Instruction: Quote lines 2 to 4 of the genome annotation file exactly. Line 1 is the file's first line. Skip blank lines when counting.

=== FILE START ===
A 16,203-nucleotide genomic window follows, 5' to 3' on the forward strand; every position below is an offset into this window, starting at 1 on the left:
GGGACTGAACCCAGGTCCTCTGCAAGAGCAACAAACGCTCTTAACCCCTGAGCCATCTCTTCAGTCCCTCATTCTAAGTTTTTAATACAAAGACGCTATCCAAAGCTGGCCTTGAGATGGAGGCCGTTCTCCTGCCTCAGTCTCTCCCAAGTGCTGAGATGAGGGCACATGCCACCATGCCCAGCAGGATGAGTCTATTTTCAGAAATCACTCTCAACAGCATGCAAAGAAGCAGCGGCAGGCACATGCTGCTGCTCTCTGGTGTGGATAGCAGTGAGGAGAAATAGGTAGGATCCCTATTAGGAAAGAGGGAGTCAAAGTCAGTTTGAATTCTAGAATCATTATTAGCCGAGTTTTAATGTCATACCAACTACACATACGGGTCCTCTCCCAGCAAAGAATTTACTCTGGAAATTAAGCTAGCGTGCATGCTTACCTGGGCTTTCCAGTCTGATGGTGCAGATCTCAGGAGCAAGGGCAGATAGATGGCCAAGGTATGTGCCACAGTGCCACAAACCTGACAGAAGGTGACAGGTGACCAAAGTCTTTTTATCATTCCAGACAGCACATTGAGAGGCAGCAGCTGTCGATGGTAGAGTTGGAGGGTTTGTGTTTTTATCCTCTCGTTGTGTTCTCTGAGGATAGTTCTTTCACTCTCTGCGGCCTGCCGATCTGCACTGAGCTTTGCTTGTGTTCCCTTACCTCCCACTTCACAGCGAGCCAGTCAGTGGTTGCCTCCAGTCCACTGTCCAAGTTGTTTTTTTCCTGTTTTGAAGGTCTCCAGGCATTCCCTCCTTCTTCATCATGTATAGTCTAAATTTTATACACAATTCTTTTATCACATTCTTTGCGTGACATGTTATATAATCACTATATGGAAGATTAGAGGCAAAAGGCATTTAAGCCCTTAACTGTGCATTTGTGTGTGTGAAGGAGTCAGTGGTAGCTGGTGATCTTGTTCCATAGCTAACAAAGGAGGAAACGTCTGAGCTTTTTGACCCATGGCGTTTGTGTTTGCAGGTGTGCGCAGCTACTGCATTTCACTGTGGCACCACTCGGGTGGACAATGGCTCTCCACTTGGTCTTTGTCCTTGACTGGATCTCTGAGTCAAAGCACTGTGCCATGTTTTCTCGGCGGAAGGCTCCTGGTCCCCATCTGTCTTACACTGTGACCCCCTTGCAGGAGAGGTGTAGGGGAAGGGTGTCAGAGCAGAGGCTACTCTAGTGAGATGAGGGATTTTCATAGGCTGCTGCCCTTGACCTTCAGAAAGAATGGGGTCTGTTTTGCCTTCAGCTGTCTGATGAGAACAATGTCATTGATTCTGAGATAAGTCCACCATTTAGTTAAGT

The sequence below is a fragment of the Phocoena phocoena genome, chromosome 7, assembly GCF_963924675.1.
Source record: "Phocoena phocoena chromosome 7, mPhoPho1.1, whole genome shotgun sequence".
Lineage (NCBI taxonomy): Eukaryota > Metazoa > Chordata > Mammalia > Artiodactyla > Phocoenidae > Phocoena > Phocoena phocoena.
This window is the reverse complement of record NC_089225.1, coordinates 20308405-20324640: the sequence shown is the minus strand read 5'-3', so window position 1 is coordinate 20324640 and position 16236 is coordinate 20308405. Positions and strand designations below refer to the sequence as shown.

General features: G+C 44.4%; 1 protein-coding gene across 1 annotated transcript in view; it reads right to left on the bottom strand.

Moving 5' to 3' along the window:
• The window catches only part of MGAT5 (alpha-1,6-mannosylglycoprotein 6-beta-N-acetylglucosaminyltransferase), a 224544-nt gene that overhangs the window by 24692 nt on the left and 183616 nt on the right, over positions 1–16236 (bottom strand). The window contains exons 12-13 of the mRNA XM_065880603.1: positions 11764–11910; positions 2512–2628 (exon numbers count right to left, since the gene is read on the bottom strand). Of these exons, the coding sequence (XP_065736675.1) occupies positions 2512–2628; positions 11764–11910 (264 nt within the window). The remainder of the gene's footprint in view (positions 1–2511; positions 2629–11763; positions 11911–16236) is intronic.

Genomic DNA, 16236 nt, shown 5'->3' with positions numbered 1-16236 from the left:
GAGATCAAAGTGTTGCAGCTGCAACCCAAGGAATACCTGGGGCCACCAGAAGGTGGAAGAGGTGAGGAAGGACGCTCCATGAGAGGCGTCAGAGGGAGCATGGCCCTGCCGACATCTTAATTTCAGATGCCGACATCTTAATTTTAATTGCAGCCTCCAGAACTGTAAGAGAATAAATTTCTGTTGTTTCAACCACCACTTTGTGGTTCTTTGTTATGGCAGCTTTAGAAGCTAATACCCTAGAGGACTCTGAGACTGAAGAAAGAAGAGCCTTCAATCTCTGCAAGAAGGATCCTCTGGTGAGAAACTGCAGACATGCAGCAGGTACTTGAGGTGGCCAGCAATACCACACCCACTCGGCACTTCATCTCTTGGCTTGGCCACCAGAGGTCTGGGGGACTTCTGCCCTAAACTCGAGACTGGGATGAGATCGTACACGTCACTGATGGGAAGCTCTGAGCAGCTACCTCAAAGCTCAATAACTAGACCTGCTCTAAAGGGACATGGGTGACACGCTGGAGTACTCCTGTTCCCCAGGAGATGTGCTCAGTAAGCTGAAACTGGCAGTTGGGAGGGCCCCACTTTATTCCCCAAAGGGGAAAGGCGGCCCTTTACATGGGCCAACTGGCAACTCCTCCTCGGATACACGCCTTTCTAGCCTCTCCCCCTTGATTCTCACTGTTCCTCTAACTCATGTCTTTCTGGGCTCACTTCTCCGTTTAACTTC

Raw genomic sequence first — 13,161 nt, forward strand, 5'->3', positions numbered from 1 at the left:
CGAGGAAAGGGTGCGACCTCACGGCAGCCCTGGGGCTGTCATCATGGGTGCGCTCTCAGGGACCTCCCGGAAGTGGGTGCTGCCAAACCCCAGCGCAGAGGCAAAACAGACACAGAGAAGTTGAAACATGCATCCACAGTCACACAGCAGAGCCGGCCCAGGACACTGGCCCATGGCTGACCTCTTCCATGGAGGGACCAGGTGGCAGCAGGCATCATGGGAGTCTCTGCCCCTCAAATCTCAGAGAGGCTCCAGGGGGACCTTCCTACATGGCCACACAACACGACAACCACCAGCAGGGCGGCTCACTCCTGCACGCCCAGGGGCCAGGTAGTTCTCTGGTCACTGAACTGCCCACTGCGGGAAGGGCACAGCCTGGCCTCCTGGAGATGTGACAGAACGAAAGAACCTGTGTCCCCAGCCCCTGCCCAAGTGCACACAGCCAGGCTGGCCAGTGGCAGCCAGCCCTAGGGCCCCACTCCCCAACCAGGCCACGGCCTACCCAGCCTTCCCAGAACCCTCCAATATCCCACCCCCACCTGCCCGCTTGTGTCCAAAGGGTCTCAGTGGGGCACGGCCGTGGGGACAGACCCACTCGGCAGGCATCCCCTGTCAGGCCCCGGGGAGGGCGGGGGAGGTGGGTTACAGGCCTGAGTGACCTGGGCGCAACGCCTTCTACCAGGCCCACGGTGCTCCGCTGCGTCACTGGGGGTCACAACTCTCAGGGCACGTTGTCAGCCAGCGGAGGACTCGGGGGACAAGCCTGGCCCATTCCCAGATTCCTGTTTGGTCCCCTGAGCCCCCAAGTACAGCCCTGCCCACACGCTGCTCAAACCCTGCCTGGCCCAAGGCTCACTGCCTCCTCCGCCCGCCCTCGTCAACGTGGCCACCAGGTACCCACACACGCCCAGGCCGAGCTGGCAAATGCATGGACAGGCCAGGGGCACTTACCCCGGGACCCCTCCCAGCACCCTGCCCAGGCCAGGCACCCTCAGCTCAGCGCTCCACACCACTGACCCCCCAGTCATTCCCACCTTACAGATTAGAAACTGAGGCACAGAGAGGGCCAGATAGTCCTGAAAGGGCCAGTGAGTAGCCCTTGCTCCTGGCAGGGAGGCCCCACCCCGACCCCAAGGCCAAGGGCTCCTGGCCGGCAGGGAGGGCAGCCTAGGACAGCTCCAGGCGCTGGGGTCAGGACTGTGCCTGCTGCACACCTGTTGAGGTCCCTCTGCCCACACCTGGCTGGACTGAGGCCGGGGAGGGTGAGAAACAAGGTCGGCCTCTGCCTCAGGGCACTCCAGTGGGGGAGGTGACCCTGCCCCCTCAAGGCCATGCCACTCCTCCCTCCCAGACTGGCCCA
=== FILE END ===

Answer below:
GGGACTGAACCCAGGTCCTCTGCAAGAGCAACAAACGCTCTTAACCCCTGAGCCATCTCTTCAGTCCCTCATTCTAAGTTTTTAATACAAAGACGCTATCCAAAGCTGGCCTTGAGATGGAGGCCGTTCTCCTGCCTCAGTCTCTCCCAAGTGCTGAGATGAGGGCACATGCCACCATGCCCAGCAGGATGAGTCTATTTTCAGAAATCACTCTCAACAGCATGCAAAGAAGCAGCGGCAGGCACATGCTGCTGCTCTCTGGTGTGGATAGCAGTGAGGAGAAATAGGTAGGATCCCTATTAGGAAAGAGGGAGTCAAAGTCAGTTTGAATTCTAGAATCATTATTAGCCGAGTTTTAATGTCATACCAACTACACATACGGGTCCTCTCCCAGCAAAGAATTTACTCTGGAAATTAAGCTAGCGTGCATGCTTACCTGGGCTTTCCAGTCTGATGGTGCAGATCTCAGGAGCAAGGGCAGATAGATGGCCAAGGTATGTGCCACAGTGCCACAAACCTGACAGAAGGTGACAGGTGACCAAAGTCTTTTTATCATTCCAGACAGCACATTGAGAGGCAGCAGCTGTCGATGGTAGAGTTGGAGGGTTTGTGTTTTTATCCTCTCGTTGTGTTCTCTGAGGATAGTTCTTTCACTCTCTGCGGCCTGCCGATCTGCACTGAGCTTTGCTTGTGTTCCCTTACCTCCCACTTCACAGCGAGCCAGTCAGTGGTTGCCTCCAGTCCACTGTCCAAGTTGTTTTTTTCCTGTTTTGAAGGTCTCCAGGCATTCCCTCCTTCTTCATCATGTATAGTCTAAATTTTATACACAATTCTTTTATCACATTCTTTGCGTGACATGTTATATAATCACTATATGGAAGATTAGAGGCAAAAGGCATTTAAGCCCTTAACTGTGCATTTGTGTGTGTGAAGGAGTCAGTGGTAGCTGGTGATCTTGTTCCATAGCTAACAAAGGAGGAAACGTCTGAGCTTTTTGACCCATGGCGTTTGTGTTTGCAGGTGTGCGCAGCTACTGCATTTCACTGTGGCACCACTCGGGTGGACAATGGCTCTCCACTTGGTCTTTGTCCTTGACTGGATCTCTGAGTCAAAGCACTGTGCCATGTTTTCTCGGCGGAAGGCTCCTGGTCCCCATCTGTCTTACACTGTGACCCCCTTGCAGGAGAGGTGTAGGGGAAGGGTGTCAGAGCAGAGGCTACTCTAGTGAGATGAGGGATTTTCATAGGCTGCTGCCCTTGACCTTCAGAAAGAATGGGGTCTGTTTTGCCTTCAGCTGTCTGATGAGAACAATGTCATTGATTCTGAGATAAGTCCACCATTTAGTTAAGT

The sequence below is a fragment of the Phocoena phocoena genome, chromosome 7, assembly GCF_963924675.1.
Source record: "Phocoena phocoena chromosome 7, mPhoPho1.1, whole genome shotgun sequence".